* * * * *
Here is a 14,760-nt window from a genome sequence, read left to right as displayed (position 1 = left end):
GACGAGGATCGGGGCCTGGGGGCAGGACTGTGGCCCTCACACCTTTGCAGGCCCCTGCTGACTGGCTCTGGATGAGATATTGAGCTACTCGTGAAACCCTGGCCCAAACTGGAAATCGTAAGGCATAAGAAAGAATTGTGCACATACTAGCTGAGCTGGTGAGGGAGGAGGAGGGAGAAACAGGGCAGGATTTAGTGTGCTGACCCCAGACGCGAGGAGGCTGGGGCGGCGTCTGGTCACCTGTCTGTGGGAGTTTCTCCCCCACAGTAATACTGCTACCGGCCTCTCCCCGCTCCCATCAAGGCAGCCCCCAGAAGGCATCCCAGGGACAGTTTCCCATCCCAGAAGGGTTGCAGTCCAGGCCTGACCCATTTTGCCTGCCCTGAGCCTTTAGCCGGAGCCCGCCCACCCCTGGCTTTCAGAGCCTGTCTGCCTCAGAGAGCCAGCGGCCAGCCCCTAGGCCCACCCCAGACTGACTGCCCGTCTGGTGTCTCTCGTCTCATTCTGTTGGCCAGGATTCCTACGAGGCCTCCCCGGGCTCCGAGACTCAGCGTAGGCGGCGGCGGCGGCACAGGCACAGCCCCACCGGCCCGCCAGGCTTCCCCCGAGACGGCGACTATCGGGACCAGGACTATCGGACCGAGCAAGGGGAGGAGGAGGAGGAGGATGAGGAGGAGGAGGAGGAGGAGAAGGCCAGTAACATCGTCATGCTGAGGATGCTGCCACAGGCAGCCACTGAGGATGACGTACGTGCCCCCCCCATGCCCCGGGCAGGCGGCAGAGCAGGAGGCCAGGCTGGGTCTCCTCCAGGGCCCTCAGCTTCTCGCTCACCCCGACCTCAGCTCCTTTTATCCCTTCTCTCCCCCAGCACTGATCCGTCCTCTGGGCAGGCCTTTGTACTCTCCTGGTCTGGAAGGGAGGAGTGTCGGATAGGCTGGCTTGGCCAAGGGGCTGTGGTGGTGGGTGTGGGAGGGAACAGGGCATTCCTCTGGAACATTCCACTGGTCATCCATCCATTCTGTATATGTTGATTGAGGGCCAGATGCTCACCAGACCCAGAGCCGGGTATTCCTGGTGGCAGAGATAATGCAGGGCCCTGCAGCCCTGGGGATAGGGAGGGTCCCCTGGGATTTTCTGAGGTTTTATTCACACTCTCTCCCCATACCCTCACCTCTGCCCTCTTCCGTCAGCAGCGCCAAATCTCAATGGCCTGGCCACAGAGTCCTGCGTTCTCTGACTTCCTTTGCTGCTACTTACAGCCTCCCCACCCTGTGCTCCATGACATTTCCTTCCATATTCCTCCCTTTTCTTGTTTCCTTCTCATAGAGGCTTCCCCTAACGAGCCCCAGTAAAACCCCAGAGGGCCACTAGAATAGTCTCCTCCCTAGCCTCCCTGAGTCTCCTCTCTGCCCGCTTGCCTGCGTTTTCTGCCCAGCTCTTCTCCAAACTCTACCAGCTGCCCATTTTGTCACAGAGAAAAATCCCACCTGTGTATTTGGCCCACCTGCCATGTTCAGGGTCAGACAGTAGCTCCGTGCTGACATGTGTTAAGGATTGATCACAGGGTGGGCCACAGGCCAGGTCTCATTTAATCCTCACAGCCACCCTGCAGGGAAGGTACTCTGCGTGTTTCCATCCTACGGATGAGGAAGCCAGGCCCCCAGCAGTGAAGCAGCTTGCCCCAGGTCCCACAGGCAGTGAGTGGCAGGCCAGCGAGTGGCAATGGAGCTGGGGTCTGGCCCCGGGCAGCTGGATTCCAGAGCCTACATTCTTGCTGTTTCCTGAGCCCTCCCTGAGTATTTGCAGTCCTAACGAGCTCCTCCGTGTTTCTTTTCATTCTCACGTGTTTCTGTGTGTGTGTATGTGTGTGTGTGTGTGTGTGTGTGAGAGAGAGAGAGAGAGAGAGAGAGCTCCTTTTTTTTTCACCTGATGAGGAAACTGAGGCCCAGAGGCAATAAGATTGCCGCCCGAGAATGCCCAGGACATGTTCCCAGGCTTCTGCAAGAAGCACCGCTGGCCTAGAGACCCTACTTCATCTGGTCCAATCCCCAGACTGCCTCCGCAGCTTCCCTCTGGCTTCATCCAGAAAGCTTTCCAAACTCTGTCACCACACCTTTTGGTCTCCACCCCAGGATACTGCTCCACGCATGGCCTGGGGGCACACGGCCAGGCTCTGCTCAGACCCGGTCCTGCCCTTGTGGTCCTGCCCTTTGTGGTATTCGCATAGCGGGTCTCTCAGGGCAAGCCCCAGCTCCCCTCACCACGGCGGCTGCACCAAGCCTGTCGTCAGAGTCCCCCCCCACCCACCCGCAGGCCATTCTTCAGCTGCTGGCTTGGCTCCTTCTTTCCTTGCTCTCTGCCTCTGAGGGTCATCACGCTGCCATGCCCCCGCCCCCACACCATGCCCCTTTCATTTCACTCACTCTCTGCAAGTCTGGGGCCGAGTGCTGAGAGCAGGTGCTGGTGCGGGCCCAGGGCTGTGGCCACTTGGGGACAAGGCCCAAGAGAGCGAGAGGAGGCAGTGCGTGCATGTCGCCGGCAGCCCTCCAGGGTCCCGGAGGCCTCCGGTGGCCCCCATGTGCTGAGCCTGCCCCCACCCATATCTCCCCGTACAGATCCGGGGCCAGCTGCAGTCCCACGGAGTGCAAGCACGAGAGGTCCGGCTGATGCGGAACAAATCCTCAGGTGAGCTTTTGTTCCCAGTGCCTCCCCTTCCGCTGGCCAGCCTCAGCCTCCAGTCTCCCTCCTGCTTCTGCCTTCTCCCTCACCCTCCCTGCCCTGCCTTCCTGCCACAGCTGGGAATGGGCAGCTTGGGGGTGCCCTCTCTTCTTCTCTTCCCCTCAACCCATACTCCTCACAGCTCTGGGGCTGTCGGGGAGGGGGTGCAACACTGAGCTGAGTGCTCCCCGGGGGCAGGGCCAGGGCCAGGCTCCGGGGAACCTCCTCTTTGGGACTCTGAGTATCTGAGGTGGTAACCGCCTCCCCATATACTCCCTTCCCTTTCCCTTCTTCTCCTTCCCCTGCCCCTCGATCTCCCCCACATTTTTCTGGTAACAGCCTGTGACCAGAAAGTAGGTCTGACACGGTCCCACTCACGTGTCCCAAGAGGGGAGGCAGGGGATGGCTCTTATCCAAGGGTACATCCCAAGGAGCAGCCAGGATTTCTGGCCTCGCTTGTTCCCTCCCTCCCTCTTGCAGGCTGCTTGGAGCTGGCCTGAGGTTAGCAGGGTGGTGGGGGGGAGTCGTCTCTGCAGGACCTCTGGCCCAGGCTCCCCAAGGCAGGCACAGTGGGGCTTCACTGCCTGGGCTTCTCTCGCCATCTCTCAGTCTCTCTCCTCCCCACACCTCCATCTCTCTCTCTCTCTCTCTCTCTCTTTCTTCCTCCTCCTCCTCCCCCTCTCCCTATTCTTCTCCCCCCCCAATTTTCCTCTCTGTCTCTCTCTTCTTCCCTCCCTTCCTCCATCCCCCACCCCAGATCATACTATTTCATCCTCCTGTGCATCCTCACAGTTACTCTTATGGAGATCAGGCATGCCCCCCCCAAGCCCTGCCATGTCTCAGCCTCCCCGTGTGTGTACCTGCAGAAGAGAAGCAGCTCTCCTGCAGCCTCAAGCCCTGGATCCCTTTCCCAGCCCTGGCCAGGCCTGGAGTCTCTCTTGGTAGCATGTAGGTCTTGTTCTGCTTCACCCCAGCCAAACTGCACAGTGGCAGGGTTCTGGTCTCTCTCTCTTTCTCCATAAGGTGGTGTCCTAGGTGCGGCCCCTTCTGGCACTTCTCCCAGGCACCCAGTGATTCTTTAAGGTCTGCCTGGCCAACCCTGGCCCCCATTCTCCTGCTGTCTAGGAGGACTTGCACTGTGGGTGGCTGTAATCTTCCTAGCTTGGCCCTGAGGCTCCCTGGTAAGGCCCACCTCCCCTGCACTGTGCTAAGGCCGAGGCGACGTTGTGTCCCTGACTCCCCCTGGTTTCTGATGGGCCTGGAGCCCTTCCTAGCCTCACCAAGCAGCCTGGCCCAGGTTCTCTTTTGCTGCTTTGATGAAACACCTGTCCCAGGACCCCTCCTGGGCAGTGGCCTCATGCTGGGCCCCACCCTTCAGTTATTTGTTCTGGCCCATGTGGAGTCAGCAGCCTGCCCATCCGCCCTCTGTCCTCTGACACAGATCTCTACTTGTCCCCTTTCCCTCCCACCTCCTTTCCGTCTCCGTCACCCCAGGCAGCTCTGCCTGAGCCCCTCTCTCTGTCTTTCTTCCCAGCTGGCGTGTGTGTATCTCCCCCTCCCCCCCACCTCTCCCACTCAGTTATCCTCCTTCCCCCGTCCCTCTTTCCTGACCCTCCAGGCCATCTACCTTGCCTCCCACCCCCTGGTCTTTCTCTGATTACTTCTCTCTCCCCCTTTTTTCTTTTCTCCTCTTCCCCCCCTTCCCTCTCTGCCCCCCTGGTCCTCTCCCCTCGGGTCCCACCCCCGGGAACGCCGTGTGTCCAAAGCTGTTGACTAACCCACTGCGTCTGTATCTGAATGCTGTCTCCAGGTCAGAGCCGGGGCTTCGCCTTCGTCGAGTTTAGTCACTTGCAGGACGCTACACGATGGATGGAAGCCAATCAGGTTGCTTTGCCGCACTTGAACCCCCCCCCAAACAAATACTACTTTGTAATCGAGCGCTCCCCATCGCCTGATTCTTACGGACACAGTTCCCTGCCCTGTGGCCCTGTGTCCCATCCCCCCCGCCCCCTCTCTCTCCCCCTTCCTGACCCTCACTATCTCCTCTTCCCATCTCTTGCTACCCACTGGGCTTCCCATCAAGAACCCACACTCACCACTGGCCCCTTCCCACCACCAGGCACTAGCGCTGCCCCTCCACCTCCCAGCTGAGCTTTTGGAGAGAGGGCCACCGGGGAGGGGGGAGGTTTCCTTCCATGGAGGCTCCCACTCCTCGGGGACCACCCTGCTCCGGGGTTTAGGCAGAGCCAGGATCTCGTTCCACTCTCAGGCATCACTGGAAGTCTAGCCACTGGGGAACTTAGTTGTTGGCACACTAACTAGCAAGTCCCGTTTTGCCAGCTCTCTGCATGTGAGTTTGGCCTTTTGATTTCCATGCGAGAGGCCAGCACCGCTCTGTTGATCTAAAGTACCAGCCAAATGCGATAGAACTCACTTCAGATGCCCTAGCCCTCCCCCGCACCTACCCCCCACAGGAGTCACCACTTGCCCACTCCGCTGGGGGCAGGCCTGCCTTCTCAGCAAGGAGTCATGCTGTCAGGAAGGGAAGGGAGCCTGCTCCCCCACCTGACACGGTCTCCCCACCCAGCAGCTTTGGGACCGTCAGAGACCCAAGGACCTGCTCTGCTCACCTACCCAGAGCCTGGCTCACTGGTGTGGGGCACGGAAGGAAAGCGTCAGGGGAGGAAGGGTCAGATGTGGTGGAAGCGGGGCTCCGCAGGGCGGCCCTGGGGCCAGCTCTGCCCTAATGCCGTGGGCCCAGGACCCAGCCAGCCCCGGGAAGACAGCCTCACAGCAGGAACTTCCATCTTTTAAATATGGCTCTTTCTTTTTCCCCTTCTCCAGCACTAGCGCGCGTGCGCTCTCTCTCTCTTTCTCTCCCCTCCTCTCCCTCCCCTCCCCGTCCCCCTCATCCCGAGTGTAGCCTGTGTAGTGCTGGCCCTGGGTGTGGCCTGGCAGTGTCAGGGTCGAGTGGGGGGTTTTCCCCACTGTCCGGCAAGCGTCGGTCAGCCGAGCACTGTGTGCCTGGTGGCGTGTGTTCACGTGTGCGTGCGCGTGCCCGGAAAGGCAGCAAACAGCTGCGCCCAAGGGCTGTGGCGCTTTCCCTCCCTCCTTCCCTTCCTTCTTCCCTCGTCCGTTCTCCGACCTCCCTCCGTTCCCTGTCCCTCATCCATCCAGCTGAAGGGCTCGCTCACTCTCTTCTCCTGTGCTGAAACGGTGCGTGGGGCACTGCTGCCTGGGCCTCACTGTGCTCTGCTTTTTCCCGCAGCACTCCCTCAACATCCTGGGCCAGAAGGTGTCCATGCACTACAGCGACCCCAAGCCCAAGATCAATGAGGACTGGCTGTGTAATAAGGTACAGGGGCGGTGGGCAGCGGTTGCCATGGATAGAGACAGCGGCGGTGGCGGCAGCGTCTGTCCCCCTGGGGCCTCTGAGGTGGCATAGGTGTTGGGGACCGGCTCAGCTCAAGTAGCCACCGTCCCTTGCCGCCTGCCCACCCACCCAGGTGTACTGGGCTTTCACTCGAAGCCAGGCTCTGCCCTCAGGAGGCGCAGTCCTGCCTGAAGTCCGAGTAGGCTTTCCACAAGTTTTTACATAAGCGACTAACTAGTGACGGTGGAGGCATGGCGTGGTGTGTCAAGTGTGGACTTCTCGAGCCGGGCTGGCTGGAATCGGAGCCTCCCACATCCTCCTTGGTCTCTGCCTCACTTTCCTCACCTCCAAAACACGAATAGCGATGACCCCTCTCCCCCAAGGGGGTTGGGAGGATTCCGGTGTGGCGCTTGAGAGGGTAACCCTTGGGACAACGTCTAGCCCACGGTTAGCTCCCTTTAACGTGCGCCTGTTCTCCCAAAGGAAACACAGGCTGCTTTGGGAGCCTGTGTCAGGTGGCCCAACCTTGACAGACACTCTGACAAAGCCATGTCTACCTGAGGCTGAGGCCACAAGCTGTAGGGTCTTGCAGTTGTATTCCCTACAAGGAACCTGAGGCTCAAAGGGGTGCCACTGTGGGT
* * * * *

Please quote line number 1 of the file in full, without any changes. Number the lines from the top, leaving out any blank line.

Here is a 14,760-nt window from a genome sequence, read left to right as displayed (position 1 = left end):